There are many more use cases for TabPy for data scientists. You might use it to build models for your HR department to predict attrition. You might help your sales department score leads. Or you might be an ISV creating vertical-specific advanced-analytics applications using Tableau to help renters make more educated decisions when picking their next home. Whatever your use case, TabPy can help take your analytics to 11.

To learn more about TabPy and to install it, visit our GitHub page. How are you using TabPy for advanced analytics? Tell us about your use case in the comments below.

Try Tableau 10.2

Try out all the new features in this post, and many more coming to Tableau Desktop, by signing up for Tableau’s beta program here. And visit our Coming Soon page to learn about all the features we're planning for Tableau 10.2.

Learn more about Tableau 10.2

Tableau 10.2 beta is here
Leverage the power of Python in Tableau with TabPy
Cut data-prep time with these enhancements in Tableau 10.2
Do more with your data on the web in Tableau Online 10.2

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Hii..Your posting is really much more informative and helpful to all people...Thanks for sharing these types of informative updates...

The link to the workbook
requires a username and password.

Hi Bora,

First of all amazing article. I loved it. I used TabPy and I tried to publish the workbook. The workbook got published but I when I open it I get the below error

An unexpected error occurred. If you continue to receive this error please contact your Tableau Server Administrator.

TableauException: An error occurred while communicating with the external service. Tableau is unable to connect to the service. Verify that the service is running and that you have access privileges.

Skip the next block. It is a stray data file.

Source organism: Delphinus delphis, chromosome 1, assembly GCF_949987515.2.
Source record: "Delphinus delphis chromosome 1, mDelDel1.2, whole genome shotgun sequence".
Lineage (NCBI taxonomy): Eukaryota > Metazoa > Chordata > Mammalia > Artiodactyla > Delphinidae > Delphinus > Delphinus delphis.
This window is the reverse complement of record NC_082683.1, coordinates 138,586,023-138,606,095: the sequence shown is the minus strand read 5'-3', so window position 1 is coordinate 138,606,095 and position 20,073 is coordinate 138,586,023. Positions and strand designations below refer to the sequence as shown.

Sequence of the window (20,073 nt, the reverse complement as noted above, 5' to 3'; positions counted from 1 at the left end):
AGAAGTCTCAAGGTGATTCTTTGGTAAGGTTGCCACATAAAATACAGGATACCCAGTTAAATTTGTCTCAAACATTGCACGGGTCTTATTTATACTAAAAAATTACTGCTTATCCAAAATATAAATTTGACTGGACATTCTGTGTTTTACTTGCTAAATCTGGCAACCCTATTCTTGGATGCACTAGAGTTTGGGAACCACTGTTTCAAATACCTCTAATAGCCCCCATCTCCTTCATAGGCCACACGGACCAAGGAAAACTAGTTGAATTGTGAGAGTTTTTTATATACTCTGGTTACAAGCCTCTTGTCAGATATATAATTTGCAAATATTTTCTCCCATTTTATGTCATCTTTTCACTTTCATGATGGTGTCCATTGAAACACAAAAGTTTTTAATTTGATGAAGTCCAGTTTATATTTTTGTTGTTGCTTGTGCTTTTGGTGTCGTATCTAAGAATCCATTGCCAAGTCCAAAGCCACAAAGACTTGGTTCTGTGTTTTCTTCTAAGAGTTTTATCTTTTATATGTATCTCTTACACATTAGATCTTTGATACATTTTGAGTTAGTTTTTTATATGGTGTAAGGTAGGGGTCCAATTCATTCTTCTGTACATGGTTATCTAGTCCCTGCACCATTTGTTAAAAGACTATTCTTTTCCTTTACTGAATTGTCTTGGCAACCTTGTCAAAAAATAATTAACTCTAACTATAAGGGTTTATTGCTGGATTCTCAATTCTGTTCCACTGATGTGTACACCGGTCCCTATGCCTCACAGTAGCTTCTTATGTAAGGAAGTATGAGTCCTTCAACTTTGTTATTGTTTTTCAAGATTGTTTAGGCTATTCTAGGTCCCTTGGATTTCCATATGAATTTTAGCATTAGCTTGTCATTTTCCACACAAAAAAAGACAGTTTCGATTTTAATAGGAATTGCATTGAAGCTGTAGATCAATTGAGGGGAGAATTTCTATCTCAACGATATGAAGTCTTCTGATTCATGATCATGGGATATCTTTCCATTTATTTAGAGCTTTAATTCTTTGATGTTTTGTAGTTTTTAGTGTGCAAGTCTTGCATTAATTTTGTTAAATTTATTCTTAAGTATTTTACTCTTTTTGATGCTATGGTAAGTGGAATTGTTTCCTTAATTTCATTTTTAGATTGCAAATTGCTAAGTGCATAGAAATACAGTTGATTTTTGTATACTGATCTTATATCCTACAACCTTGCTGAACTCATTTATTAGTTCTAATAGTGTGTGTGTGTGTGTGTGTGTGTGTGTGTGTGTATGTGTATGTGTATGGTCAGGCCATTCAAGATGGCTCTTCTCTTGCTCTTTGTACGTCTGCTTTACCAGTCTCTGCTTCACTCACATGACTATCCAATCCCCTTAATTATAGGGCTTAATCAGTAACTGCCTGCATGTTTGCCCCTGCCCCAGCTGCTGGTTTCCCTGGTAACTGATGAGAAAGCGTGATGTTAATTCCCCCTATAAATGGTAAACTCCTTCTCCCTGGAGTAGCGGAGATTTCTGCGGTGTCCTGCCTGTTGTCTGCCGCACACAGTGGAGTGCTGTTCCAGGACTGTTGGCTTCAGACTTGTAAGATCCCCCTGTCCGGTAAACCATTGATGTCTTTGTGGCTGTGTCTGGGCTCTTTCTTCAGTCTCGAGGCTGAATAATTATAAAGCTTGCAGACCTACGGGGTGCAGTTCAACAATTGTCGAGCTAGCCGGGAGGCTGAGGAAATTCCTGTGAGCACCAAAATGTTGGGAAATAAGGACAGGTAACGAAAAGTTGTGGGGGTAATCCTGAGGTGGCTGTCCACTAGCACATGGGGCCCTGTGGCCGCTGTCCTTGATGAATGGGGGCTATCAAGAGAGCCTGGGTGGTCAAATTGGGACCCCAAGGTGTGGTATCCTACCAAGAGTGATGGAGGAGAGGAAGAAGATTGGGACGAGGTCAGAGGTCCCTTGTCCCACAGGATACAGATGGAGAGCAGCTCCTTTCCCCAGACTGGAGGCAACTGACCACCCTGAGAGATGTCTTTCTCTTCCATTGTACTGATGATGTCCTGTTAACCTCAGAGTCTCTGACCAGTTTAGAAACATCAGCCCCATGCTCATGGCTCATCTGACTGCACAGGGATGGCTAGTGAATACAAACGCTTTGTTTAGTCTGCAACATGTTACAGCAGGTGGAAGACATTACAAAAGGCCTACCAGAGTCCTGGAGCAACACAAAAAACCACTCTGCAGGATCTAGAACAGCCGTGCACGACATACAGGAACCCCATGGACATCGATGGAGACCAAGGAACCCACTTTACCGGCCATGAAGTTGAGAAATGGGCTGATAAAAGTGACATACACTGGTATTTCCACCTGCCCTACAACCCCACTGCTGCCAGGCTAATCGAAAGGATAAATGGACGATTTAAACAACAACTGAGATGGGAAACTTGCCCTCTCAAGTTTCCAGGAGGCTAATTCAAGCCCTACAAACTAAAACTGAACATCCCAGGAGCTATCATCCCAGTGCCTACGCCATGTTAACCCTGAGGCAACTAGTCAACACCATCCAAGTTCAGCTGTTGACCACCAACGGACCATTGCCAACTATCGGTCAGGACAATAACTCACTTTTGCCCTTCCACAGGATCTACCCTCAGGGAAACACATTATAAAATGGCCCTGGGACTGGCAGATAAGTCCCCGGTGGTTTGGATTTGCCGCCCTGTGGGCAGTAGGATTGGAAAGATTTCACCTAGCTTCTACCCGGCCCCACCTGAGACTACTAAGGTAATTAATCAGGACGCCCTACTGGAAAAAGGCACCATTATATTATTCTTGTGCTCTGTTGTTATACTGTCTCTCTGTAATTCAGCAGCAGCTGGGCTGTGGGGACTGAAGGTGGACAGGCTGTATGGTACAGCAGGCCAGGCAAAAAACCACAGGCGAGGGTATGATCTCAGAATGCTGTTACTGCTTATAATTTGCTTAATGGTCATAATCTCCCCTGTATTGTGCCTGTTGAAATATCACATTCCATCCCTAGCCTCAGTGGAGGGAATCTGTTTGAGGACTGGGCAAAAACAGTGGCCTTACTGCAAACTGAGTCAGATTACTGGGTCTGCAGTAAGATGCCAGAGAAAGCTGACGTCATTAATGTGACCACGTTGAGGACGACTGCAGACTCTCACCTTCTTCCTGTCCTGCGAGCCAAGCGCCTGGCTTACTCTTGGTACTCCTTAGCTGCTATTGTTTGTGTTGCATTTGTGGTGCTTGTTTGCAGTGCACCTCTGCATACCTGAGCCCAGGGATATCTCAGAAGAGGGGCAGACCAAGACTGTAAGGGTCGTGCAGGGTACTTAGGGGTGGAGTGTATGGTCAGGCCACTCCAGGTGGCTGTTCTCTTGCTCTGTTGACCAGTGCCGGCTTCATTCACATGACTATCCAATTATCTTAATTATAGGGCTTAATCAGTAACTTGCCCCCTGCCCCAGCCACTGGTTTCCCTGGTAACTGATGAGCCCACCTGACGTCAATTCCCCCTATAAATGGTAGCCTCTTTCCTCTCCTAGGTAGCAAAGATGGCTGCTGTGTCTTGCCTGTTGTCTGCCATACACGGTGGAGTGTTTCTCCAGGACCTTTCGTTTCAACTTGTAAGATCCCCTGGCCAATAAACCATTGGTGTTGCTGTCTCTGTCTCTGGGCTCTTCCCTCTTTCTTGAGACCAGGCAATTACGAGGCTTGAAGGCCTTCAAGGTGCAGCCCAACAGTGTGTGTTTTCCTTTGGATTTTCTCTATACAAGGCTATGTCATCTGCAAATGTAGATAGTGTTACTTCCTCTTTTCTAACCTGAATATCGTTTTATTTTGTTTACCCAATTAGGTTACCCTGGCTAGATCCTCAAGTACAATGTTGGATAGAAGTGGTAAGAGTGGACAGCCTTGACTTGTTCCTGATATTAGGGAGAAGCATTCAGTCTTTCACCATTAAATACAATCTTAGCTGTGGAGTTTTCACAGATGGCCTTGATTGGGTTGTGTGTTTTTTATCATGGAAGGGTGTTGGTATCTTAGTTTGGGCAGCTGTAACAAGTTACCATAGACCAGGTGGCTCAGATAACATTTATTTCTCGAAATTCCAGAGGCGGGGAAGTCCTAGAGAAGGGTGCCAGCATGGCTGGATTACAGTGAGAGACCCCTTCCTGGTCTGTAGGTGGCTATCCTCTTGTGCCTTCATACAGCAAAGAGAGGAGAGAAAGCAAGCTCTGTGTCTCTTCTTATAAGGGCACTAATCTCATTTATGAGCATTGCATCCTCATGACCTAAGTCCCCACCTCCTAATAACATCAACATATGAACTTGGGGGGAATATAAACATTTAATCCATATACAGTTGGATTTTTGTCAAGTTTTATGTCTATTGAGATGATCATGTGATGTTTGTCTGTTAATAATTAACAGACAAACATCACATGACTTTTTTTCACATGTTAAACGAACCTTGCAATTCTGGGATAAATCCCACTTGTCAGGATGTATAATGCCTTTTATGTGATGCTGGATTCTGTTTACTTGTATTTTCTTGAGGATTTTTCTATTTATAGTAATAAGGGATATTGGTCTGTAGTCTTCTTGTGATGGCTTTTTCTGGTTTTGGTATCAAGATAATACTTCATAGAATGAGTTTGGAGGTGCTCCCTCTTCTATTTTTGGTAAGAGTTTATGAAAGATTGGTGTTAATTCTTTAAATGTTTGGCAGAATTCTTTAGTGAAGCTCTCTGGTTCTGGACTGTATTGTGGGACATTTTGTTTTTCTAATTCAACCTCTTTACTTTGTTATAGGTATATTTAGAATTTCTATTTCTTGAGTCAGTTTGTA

2017-03-24 16:45:41.355 (WNVNMAofA8QAABFABIYAAAPl,0,0)

TabPy is running on linux server. Any suggestions would be really helpful

Hi Ashwin,
Is TabPy configured on Tableau Server?

tabadmin stop
tabadmin set hostnamegoeshere
tabadmin set vizqlserver.extsvc.port portnumbergoeshere
tabadmin config
tabadmin start

If it is still not working it could be a firewall issue or did you have Rserve configured on the same server before?



Hi Bora,

Thanks for the great write up. I'm walking through your code and am attempting to reproduce it. So far I ran the code in your notebook, resolved some errors, and deployed the model. Next, I set-up the calculation per your post. However, when I attempt to use it I get this error: The endpoint you're trying to query did not respond. Please make sure the endpoint exists and the correct set of arguments are provided.

I thought that perhaps I didn't run all of the code so I reran it and got this error: RuntimeError: An endpoint with that name ('DiagnosticsDemo') already exists. Use 'override = True' to force update an existing endpoint.

I'm confused that it exist but it doesn't respond. What are possible reasons it wouldn't respond that I can work to resolve?


Hi Bora,

Firstly, thank you for the amazing tutorial. I'm getting an error when i open the breast cancer workbook. I can see the tabpy server is running perfectly. Tableau shows "There is an error connecting to the predictive service" - Endpoint dosen't exist etc..

I've tried running individual pieces of the jupyter notebook, fixed few errors and changed the csv file path to my local directory. Nothing worked..

The seattle criminal hotspots workbook is working perfectly, but there seems to be some problem with the breast cancer workbook. Please advise on how to approach.

Thank you in advance!


Most likely answer is that the model wasn't successfully trained. When this happens, you can still publish a function to TabPy server but the error will surface when you try to run the model. On some Windows machines, this could happen due to a bug in Python when you try to run model fitting by using all the CPU cores you have. This is controlled by the "n_jobs=-1" setting in the Jupyter workbook. I suspect this might be the issue. The solution is to set n_jobs=1 which will run the training using only a single core. After making this, if you add the argument override=True to your deploy function then run the entire Jupyter workbook (Cell > Run All) I suspect it might fix it.